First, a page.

• Harvey Thorleifson, Chair
    Minnesota Geological Survey
  • Carrie Jennings, Vice Chair
    Minnesota Geological Survey
  • David Bush, Technical Program Chair
    University of West Georgia
  • Jim Miller, Field Trip Chair
    University of Minnesota Duluth
  • Curtis M. Hudak, Sponsorship Chair
    Foth Infrastructure & Environment, LLC


Paper No. 9
Presentation Time: 4:05 PM


SHAW, John, University of Texas, Austin, TX 78712 and MOHRIG, David, Jackson School of Geosciences, The University of Texas at Austin, 2275 Speedway, Stop C9000, Austin, TX 78712-1692,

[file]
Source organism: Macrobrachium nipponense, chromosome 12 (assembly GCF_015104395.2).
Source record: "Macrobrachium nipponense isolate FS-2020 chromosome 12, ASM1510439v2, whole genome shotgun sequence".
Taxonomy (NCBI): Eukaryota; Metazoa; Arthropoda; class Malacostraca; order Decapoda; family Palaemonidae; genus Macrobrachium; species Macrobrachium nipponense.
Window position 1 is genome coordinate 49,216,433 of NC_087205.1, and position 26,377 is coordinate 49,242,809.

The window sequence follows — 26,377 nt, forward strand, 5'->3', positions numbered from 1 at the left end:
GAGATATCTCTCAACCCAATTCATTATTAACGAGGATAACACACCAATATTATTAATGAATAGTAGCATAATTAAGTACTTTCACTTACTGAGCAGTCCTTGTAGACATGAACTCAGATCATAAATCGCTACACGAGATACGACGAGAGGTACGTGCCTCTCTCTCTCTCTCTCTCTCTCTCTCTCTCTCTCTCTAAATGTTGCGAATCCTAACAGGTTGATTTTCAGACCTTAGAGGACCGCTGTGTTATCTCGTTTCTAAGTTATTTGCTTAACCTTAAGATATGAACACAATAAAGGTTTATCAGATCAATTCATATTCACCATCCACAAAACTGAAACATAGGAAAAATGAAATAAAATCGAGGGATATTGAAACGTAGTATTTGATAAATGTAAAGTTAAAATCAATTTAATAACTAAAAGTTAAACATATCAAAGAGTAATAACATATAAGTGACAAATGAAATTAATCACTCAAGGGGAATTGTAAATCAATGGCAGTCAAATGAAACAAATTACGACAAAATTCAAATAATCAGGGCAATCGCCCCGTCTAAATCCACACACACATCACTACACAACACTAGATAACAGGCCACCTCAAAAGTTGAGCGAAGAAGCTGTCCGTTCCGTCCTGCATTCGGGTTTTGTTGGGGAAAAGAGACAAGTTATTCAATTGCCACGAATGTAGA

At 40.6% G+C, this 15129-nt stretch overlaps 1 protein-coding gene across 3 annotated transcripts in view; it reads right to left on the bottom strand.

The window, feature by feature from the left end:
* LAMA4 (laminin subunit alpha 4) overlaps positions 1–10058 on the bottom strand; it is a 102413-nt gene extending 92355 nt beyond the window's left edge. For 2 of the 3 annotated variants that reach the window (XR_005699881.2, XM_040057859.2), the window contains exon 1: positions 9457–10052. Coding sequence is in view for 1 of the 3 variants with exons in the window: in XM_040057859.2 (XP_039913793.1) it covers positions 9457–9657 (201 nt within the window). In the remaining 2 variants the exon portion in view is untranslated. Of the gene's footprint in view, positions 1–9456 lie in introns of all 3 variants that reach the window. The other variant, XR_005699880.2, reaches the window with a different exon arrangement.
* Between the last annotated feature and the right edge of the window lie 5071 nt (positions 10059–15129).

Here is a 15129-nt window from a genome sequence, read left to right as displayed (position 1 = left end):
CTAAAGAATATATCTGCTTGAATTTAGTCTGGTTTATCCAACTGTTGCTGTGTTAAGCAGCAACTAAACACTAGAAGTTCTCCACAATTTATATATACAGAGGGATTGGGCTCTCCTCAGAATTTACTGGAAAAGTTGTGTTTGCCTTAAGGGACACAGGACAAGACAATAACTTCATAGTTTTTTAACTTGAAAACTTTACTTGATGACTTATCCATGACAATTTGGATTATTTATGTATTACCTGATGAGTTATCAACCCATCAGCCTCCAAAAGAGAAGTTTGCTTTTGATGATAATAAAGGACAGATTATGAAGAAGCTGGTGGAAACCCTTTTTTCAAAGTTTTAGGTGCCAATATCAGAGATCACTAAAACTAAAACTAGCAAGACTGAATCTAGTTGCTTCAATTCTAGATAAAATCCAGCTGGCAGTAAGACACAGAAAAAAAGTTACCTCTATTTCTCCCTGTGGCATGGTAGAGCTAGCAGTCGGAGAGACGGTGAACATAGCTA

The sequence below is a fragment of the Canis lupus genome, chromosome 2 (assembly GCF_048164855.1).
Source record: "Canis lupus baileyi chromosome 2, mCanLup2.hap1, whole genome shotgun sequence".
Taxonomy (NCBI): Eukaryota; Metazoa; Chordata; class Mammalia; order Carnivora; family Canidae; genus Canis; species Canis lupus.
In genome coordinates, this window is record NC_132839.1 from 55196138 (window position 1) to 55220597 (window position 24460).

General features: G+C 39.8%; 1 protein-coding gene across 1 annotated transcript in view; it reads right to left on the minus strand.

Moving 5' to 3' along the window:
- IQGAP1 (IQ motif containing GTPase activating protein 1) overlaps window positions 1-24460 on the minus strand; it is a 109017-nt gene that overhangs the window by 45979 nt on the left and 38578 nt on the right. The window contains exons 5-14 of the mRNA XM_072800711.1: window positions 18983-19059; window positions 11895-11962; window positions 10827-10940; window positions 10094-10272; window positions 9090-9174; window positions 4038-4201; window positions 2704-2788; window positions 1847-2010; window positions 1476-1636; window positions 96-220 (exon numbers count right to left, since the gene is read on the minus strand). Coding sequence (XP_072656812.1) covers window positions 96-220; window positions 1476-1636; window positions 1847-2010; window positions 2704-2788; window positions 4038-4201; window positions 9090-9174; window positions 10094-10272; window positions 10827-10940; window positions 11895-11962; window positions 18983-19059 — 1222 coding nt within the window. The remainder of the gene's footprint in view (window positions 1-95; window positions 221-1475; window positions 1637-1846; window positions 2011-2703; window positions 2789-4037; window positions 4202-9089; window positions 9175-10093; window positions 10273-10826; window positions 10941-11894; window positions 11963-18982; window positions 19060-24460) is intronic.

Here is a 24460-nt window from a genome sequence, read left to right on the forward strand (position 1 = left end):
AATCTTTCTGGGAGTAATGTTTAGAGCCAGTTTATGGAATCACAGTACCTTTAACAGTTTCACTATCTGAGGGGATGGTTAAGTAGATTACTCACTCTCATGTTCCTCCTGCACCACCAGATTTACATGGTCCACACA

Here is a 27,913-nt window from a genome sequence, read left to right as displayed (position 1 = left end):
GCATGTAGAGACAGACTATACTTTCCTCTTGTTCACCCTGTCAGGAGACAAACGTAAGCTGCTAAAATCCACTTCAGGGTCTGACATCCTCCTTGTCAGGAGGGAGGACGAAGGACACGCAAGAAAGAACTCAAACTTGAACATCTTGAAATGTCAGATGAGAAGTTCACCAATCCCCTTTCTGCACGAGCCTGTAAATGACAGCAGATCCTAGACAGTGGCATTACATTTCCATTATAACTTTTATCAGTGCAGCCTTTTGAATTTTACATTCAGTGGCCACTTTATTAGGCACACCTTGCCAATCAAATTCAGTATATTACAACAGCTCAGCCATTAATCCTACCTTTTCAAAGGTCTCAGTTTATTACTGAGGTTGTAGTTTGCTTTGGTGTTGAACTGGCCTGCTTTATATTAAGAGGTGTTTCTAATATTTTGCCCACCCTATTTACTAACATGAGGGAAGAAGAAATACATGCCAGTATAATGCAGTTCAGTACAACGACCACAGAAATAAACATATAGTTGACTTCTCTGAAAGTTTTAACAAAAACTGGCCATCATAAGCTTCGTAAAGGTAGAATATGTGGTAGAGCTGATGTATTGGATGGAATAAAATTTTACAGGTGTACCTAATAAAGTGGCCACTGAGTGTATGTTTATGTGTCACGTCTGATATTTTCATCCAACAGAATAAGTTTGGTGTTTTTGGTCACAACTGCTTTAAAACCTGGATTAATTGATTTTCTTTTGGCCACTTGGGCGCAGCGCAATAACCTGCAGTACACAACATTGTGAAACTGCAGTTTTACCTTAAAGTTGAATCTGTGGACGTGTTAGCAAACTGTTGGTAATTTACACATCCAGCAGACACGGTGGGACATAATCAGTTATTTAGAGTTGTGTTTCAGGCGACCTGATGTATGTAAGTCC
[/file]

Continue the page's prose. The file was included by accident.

Water flow in river deltas has been shown to depend on backwater flow. No model of water and sediment partitioning in a channel bifurcation has explicitly taken backwater flow into account, although avulsions in river deltas are a key element of delta dynamics. Application of existing models is complicated by adverse channel-bed slopes that are commonly found in large deltas. Backwater flow contrasts from normal flow in that water surface height is forced by base level and is relatively independent of discharge in backwater reaches. We use this to simplify 1D shallow water equations, showing that flux partitioning primarily depends on the cumulative resistance of each downstream channel; a quantity proportional to channel length to its receiving basin and inversely proportional to depth squared and width. We conclude that in backwater bifurcations, the entirety of each downstream channel should be considered when predicting flux partitioning and not just local bathymetry. Further, we argue that suspended sediment flux entering an avulsion need not simply decant sediment laden water from above the channel lip. A channel can pull water and suspended sediment from below its lip height if its aforementioned dimensions force it to receive significant water flux. We use field data from the Atchafalaya/Wax Lake avulsion in Louisiana to confirm our model, presenting water velocity, sediment concentration, grain size, and bathymetry data. At this avulsion, 40% of water passes into the Wax Lake feeder channel over a channel lip that is 31% of the Atchafalaya River depth (5 to 16 m) and fine sand transported in suspension. We show that a standard decanting model under-predicts volumetric suspended sand concentrations (>60 μm) entering the Wax Lake feeder channel by a factor of three (1.5E-6 ± 6.8E-7 to 4.5E-6 ±1.9E-6).
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